Although extensively cultivated globally, Laelia anceps is thought to be extinct in the wild in Mexico. The species’ natural range included Guatemala, Honduras and Mexico. Whilst living for several months near Xalapa, Vera Cruz state, Mexico, I became obsessed with painting these Laelias and a subspecies. I had evolved this style of painting to record as much of the ecosystem of an endangered species as possible. Because often little or nothing is known about connections and inter-dependencies between different species, I sometimes travel to wherever a species was last seen in the wild. I can then paint it in its chosen habitat and include why it is endangered.
Thirty years ago, L.anceps subsp dawsonii f chilapensis could be found growing in this gorge near the Texolo waterfall, but according to local field naturalists, the last specimens were taken by collectors ostensibly working on behalf of the Royal Botanic Gardens at Kew. Although extensively cultivated globally, Laelia anceps is thought to be extinct in the wild in Mexico. This orchid’s natural range includes Guatemala, Honduras and Mexico. L. anceps is known as tzicxochitl in the Nahuatl language and guichila in Zapotec.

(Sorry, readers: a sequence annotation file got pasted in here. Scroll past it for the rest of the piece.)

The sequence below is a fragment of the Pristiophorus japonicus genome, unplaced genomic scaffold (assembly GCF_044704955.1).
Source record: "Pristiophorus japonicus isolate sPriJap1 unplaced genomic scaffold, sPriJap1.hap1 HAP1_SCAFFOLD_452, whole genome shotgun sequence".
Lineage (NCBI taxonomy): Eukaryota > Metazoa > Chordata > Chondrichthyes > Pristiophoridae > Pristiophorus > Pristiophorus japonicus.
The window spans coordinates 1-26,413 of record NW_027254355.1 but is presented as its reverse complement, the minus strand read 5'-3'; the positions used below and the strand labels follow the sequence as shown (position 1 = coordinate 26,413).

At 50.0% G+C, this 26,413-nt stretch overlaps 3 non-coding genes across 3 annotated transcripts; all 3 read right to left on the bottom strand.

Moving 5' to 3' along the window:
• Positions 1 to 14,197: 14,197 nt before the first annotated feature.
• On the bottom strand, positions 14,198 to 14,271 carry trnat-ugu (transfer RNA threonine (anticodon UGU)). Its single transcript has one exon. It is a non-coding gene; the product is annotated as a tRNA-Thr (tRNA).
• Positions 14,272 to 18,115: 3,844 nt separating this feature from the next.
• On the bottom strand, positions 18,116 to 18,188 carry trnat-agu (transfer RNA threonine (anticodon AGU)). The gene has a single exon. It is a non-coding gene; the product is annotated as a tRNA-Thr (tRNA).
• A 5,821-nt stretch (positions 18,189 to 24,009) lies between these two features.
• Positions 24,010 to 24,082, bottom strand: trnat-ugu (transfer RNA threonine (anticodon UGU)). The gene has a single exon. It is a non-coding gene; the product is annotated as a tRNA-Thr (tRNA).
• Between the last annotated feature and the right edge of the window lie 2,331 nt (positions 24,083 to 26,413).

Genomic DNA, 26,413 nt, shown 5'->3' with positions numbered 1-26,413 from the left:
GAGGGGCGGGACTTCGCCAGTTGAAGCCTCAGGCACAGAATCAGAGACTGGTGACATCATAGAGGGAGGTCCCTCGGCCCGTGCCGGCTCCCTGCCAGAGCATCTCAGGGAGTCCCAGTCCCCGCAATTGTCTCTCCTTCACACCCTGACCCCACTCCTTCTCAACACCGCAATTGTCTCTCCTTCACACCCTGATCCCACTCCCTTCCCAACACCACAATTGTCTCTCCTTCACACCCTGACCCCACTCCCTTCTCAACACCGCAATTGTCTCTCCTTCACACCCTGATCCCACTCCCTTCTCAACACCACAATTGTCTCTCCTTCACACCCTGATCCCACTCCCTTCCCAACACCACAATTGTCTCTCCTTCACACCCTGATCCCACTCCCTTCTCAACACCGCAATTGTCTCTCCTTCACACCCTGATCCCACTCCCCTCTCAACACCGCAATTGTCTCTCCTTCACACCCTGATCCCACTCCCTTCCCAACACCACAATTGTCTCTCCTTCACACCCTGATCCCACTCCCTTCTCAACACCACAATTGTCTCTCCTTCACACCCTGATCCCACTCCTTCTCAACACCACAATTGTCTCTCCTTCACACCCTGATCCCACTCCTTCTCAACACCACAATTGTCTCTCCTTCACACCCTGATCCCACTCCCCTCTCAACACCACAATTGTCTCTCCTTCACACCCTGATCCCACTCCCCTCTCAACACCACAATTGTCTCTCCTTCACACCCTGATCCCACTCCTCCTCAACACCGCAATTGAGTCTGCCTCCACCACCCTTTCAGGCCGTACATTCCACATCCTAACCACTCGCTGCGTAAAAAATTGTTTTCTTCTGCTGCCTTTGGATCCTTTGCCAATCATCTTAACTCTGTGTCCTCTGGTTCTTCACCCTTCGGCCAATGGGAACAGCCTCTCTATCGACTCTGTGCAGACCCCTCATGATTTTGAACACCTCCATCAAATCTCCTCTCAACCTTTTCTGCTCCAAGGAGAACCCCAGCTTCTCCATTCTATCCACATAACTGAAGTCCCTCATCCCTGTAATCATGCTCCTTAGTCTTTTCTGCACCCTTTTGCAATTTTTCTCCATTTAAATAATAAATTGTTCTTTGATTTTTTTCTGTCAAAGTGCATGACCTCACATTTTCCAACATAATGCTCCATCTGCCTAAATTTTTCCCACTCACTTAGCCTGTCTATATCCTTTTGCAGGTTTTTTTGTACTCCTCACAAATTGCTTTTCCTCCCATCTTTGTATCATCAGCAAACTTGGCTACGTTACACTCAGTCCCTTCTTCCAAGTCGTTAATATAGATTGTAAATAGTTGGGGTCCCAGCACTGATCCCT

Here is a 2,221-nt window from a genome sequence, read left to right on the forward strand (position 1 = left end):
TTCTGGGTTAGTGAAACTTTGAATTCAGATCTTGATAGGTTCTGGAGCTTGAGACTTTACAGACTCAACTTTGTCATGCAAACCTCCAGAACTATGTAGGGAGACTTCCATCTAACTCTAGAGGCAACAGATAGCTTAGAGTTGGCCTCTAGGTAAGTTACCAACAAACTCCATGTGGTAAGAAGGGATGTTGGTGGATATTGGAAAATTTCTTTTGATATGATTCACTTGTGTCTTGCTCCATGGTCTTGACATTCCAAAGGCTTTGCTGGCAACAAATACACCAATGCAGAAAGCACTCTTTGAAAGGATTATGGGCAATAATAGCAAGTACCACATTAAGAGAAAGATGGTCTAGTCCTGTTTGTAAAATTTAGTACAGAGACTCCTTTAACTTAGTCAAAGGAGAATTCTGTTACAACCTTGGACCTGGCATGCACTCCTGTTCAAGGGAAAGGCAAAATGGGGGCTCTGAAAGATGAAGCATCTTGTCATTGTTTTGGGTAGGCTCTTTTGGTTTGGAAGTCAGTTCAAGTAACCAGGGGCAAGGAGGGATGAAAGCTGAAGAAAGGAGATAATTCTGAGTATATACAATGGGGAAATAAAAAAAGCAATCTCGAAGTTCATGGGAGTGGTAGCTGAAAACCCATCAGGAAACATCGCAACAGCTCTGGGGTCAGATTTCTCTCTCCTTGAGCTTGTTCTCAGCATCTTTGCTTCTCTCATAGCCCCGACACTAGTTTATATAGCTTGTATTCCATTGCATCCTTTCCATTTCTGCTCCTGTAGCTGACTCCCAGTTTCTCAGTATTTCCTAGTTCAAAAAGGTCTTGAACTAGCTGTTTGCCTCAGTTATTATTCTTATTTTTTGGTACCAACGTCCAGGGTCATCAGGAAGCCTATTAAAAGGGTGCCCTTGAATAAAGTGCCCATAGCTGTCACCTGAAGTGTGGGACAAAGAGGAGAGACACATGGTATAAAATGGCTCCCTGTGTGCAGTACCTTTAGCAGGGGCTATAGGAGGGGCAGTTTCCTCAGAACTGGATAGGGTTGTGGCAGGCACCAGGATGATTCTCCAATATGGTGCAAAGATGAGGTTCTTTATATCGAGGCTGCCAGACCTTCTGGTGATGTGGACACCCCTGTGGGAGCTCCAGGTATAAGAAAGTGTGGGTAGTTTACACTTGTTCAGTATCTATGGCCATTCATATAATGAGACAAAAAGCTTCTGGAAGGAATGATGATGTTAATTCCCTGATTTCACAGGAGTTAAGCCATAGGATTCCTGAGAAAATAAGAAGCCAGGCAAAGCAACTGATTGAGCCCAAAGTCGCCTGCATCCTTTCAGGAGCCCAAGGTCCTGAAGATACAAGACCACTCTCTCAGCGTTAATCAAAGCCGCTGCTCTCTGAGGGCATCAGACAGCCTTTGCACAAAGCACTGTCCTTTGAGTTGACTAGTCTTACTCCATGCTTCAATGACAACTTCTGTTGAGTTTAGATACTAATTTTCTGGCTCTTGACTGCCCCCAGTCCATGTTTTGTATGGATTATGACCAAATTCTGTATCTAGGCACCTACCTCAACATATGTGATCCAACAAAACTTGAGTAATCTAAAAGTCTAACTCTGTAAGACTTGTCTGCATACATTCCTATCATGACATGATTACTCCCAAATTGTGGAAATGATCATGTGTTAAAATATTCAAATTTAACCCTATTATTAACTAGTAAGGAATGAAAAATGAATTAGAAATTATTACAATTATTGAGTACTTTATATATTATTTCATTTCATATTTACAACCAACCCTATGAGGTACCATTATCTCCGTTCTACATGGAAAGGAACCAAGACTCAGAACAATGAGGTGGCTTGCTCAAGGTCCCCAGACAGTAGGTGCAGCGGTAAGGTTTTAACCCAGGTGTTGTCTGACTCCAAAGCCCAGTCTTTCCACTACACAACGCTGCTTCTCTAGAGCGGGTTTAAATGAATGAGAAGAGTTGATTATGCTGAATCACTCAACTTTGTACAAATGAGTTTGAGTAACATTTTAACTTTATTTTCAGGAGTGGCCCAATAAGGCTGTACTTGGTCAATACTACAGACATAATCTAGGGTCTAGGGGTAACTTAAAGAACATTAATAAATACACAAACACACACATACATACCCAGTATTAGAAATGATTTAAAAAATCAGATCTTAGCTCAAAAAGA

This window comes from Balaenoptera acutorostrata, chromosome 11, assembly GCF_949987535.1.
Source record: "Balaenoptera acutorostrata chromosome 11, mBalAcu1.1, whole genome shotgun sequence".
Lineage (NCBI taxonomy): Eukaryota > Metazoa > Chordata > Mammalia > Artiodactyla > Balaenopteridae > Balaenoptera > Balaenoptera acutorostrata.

The pollinator is often the most difficult element to track down reliably. Extensive research usually involves trips to paint from entomology collections in Natural History Museums in various parts of the world.The other elements were found with invaluable scientific and other help from the Instituto Écológia, Xalapa and from many visits to the gorge at Texolo. Final elements were found and named from the collections of various scientific institutions in other parts of the world including the Natural History Museum, London.
I painted these orchids from plants growing in an enthusiast’s garden an hour’s bus ride away from my lodgings .Although the vast majority of this work was created elsewhere and with great joy, the pleasure of creating the orchid aspect of the painting was marred by my distress over the owner’s collection of wild birds trapped in tiny cages. I contacted a local animal charity who explained that even if the birds were to be released following any appeal by me, they would probably die as a result of being far from their correct habitat and that more would be collected to replace them resulting in further cruelty and unnecessary suffering. It seems to me that people who claim to love birds yet remove their right to liberty are revealing their own imprisoned spirit. Whilst refusing to deal honestly with their own pain, as powerful humans, they unfortunately have the power, at the moment, to force other life forms to suffer in their stead. © Frances Livingstone 2018